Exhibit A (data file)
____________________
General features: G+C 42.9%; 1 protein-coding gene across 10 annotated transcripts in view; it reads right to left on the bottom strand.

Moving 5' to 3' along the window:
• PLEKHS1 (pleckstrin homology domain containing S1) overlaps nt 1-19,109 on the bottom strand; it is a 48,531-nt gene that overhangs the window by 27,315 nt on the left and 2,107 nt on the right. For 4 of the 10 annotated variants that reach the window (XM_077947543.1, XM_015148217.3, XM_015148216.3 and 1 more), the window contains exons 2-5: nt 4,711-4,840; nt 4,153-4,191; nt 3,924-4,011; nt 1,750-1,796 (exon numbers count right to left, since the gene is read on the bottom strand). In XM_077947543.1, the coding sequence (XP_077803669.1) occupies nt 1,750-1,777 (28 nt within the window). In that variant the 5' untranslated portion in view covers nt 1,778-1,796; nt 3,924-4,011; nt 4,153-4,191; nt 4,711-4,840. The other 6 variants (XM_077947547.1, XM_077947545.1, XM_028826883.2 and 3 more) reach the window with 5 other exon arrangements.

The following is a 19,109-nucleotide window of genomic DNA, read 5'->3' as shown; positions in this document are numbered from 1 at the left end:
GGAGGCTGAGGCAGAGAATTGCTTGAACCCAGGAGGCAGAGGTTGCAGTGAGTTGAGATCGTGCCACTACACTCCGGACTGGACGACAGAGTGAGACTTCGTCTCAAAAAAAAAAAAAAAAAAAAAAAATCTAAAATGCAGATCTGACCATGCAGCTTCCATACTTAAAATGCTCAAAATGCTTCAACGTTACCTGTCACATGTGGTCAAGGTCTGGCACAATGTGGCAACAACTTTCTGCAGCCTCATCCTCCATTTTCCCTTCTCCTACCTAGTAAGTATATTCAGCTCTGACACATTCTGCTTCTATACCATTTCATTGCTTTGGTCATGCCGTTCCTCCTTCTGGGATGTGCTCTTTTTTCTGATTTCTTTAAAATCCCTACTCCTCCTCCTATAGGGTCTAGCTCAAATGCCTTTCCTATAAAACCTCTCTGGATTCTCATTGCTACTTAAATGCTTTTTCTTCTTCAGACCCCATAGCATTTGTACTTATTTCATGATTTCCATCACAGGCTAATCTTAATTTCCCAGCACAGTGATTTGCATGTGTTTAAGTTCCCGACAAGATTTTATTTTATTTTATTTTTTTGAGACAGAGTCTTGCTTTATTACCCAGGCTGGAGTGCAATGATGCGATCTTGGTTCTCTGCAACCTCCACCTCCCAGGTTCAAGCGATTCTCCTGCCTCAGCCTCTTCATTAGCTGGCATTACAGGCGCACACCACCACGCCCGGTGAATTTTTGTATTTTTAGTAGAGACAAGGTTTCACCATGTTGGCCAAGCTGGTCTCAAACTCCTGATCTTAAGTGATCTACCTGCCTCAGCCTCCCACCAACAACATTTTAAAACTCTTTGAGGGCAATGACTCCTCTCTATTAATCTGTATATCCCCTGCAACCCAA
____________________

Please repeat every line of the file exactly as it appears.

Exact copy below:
General features: G+C 42.9%; 1 protein-coding gene across 10 annotated transcripts in view; it reads right to left on the bottom strand.

Moving 5' to 3' along the window:
• PLEKHS1 (pleckstrin homology domain containing S1) overlaps nt 1-19,109 on the bottom strand; it is a 48,531-nt gene that overhangs the window by 27,315 nt on the left and 2,107 nt on the right. For 4 of the 10 annotated variants that reach the window (XM_077947543.1, XM_015148217.3, XM_015148216.3 and 1 more), the window contains exons 2-5: nt 4,711-4,840; nt 4,153-4,191; nt 3,924-4,011; nt 1,750-1,796 (exon numbers count right to left, since the gene is read on the bottom strand). In XM_077947543.1, the coding sequence (XP_077803669.1) occupies nt 1,750-1,777 (28 nt within the window). In that variant the 5' untranslated portion in view covers nt 1,778-1,796; nt 3,924-4,011; nt 4,153-4,191; nt 4,711-4,840. The other 6 variants (XM_077947547.1, XM_077947545.1, XM_028826883.2 and 3 more) reach the window with 5 other exon arrangements.

The following is a 19,109-nucleotide window of genomic DNA, read 5'->3' as shown; positions in this document are numbered from 1 at the left end:
GGAGGCTGAGGCAGAGAATTGCTTGAACCCAGGAGGCAGAGGTTGCAGTGAGTTGAGATCGTGCCACTACACTCCGGACTGGACGACAGAGTGAGACTTCGTCTCAAAAAAAAAAAAAAAAAAAAAAAATCTAAAATGCAGATCTGACCATGCAGCTTCCATACTTAAAATGCTCAAAATGCTTCAACGTTACCTGTCACATGTGGTCAAGGTCTGGCACAATGTGGCAACAACTTTCTGCAGCCTCATCCTCCATTTTCCCTTCTCCTACCTAGTAAGTATATTCAGCTCTGACACATTCTGCTTCTATACCATTTCATTGCTTTGGTCATGCCGTTCCTCCTTCTGGGATGTGCTCTTTTTTCTGATTTCTTTAAAATCCCTACTCCTCCTCCTATAGGGTCTAGCTCAAATGCCTTTCCTATAAAACCTCTCTGGATTCTCATTGCTACTTAAATGCTTTTTCTTCTTCAGACCCCATAGCATTTGTACTTATTTCATGATTTCCATCACAGGCTAATCTTAATTTCCCAGCACAGTGATTTGCATGTGTTTAAGTTCCCGACAAGATTTTATTTTATTTTATTTTTTTGAGACAGAGTCTTGCTTTATTACCCAGGCTGGAGTGCAATGATGCGATCTTGGTTCTCTGCAACCTCCACCTCCCAGGTTCAAGCGATTCTCCTGCCTCAGCCTCTTCATTAGCTGGCATTACAGGCGCACACCACCACGCCCGGTGAATTTTTGTATTTTTAGTAGAGACAAGGTTTCACCATGTTGGCCAAGCTGGTCTCAAACTCCTGATCTTAAGTGATCTACCTGCCTCAGCCTCCCACCAACAACATTTTAAAACTCTTTGAGGGCAATGACTCCTCTCTATTAATCTGTATATCCCCTGCAACCCAA